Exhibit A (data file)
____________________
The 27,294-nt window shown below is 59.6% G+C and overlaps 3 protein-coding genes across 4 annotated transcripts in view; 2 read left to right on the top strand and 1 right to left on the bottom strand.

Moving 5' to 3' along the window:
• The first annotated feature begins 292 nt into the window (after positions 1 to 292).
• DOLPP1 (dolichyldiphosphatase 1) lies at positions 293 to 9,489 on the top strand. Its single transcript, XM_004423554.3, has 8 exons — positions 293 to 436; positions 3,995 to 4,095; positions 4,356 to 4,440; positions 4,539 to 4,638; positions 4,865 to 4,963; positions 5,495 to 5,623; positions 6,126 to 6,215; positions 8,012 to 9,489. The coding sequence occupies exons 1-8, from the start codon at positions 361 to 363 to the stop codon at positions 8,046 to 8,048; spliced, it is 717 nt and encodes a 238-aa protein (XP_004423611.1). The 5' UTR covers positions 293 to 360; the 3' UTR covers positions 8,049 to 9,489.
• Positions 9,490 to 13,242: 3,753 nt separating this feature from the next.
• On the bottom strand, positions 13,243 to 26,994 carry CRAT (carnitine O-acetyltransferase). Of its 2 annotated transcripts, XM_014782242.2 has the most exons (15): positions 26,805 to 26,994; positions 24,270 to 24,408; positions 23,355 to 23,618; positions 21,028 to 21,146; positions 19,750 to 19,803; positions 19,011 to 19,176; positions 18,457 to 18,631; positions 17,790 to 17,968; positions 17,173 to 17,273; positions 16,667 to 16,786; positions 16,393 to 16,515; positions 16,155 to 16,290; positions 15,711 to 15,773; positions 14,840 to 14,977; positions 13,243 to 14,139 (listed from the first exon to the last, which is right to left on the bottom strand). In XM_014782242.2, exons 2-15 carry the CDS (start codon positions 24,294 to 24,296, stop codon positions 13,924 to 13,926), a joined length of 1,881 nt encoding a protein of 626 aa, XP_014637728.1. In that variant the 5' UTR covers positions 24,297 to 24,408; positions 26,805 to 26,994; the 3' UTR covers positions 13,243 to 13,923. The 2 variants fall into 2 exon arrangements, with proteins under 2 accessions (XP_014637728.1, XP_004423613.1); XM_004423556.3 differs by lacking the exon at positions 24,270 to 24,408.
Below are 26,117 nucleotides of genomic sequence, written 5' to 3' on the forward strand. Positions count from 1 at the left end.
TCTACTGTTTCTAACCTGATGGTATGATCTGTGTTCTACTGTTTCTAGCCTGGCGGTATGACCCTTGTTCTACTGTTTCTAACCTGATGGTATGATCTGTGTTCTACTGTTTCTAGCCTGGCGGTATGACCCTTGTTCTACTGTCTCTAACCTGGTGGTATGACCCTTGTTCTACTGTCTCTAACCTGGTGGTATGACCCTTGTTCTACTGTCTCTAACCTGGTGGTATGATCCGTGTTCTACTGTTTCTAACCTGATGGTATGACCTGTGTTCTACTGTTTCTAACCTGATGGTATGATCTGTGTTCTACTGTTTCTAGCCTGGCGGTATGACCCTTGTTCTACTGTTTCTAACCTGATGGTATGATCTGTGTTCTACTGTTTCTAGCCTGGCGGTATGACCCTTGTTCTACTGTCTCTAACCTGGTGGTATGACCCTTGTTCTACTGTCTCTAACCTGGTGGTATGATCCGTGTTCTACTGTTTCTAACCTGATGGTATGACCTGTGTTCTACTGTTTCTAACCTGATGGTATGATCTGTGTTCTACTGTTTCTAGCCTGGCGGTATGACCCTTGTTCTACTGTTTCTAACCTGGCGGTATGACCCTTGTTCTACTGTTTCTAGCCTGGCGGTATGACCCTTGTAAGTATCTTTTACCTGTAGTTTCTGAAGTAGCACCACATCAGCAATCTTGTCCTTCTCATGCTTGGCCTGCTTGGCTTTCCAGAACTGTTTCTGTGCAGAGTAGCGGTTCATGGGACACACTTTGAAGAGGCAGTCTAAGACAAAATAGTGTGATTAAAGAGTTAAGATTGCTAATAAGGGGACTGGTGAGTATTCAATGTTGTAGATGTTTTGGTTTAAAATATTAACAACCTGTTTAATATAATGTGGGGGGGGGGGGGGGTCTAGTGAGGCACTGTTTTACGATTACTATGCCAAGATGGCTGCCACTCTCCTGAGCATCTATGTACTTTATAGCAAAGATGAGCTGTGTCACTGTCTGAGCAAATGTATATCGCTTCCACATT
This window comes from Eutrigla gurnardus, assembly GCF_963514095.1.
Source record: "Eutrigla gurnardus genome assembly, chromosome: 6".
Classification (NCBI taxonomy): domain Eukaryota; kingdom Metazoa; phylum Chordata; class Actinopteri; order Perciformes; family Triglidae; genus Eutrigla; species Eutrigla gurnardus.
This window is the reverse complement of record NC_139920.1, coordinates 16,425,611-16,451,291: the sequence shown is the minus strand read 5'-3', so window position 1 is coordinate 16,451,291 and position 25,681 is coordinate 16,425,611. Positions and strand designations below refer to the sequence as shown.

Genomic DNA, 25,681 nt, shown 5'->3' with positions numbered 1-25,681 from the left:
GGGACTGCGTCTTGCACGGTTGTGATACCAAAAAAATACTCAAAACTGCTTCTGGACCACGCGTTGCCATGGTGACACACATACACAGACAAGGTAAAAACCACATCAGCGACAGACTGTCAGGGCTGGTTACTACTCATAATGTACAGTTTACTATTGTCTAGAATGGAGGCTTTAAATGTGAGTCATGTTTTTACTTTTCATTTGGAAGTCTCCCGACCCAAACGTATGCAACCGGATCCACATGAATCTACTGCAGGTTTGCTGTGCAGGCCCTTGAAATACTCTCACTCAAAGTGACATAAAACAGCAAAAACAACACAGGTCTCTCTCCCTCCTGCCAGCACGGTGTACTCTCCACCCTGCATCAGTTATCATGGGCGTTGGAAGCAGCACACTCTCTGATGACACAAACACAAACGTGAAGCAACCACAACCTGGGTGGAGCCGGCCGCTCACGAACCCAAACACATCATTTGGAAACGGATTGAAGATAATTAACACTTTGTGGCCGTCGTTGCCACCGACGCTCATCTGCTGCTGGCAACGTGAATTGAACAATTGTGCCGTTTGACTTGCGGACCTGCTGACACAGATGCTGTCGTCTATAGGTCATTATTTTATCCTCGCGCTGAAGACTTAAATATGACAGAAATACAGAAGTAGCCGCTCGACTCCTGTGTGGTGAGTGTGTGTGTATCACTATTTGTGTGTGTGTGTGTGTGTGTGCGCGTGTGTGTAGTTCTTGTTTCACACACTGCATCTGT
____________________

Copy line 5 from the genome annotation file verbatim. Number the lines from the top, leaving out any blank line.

• Positions 9,490 to 13,242: 3,753 nt separating this feature from the next.